Kara filled the bowl as full as she could with crabs and cassava and sent us on our way. Of course they don’t use aluminum foil or plastic wrap so here I was walking down the path back to the beach with a giant bowl of food that we had to get to the boat without me spilling it. Okay….I accept the challenge!
As we reached the shore we said, “Goodbye” to Waisake and the other man sitting there and thanked them for allowing us to visit again. Then we made our way back to Dazzler.
So, let me tell you about this food. First of all it smelled amazing. It was in a greenish, yellow sauce and you could see the spices clinging to the crab. The crab were kind of small, sort of like a blue crab with tiny legs so they aren’t full of a lot of meat. That said, the meat is very sweet and tasty and the spice, oh my! It was wonderful. Turns out it was a coconut milk curry and it definitely had a kick to it. The Indian influence here makes for some very tasty and spicy food. Oh yes, let’s not forget the most wonderful and delicious cassava! This is my new favorite starch. It is sort of like a white potato but has a bit more texture to it so it holds up in sauces and things like that. I’m sure you could actually cook it enough to mash it as well but it was amazing just as it was. We tore pieces of it off and dipped it in the curry sauce. Yes, this was a wonderful and completely unexpected treat!
Of course, as Southern tradition dictates, we did not want to return an empty plate so when we woke up the following morning Dan made a batch of Giradelli brownies for us to take back to the village after we went snorkeling. We figured it’s probably not very often they get a taste of something quite so decadent and we knew the kids would love them.
After baking and also marinating some flank steak to make his famous Arracharra tacos for us for dinner, we gathered up our snorkeling gear and headed out to see the giant clams.
Since they grow these clams here they actually have marked buoys to show you where they are located. They really aren’t far from shore but the water is probably close to 5-6 meters deep. Fortunately the water is very clear so you can easily see them. The first one was in the deepest water and I wanted my picture taken with it. The problem is I’ve had some sinus issues the last few days and I just couldn’t free dive down that deep as the pressure in my head made it feel like my eyeballs were going to explode!
There were a couple of other very large clams closer to shore and not so deep where I could get a much better look at them. These things are amazing! When you think of the strength of the clam it’s kind of scary. Glad they can’t move or chase you. If they closed their lips (mantels) around you, you would never be able to break free. I’ve done some reading though. The likelihood of one capturing a human is slim to none because they can’t just snap their lips closed. The time it would take for them to trap someone would be more than enough for you to get away. And, they don’t eat meat anyway. They filter the water for krill and stuff like that.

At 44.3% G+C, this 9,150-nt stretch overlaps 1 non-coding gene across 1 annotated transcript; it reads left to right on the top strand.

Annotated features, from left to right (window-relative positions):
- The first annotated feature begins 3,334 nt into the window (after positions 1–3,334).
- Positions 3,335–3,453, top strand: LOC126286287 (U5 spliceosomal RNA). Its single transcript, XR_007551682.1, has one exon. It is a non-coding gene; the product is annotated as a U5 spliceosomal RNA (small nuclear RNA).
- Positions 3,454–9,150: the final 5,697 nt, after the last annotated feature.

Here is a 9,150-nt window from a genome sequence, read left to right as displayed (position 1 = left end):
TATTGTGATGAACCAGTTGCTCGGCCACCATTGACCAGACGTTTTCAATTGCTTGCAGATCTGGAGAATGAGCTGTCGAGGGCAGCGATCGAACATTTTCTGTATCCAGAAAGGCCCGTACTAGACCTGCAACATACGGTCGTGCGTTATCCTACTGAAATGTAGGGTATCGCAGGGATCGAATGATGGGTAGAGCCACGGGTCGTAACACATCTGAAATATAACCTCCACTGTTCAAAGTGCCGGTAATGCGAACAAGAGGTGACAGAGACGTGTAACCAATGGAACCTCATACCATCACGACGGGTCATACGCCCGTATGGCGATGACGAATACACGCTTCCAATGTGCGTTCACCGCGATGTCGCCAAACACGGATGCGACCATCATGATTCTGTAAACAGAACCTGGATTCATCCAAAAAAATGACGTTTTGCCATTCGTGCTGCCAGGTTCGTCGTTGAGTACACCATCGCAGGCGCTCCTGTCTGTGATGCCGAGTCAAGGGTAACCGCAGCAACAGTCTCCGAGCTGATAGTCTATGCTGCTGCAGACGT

The interesting thing is that when they farm these clams on shore they take tiny ones and then set them into a wet concrete slab about a foot square. They put maybe 20-30 on the slab that has been indexed into 2-3 inch squares. Then they grow them to a suitable size to be placed in cages in the sea. They actually place the entire slab in an area where they want them to grow. Many will be eaten or won’t live but the hope is that one or two from each slab makes it to maturity. This only takes a couple of months. But, to get to the size of the ones you see in the photos here, it can take 20+ years! They can actually live to be well over 100 years old. That’s if you can keep the Chinese from poaching them. Taking giant clams or even possessing their shells is illegal here but we’ve learned that just as they do with the sea cucumbers in Tonga, the Chinese will poach these at the first opportunity. It’s very sad.
It goes without saying that seeing these giant things was pretty freaking cool! And, we saw a couple of other interesting things while we were underwater. There’s the underwater coral garden that they are growing on metal frames. Much of the reef was destroyed here during Cyclone Winston some they are working hard to repopulate it. Then there are bed frames strewn about on the sea floor. They are remnants from when this island was a Leper Colony. They are also using the bed frames as a base to grow new coral. It’s an interesting twist of fate as they use the old items related to death and despair to create new life. Yes, we found it rather interesting how this island has been historically associated with nothing but pain and death yet they are doing so much to breed new life. Snorkeling here was really very interesting even if the reef is still somewhat in shambles from Winston.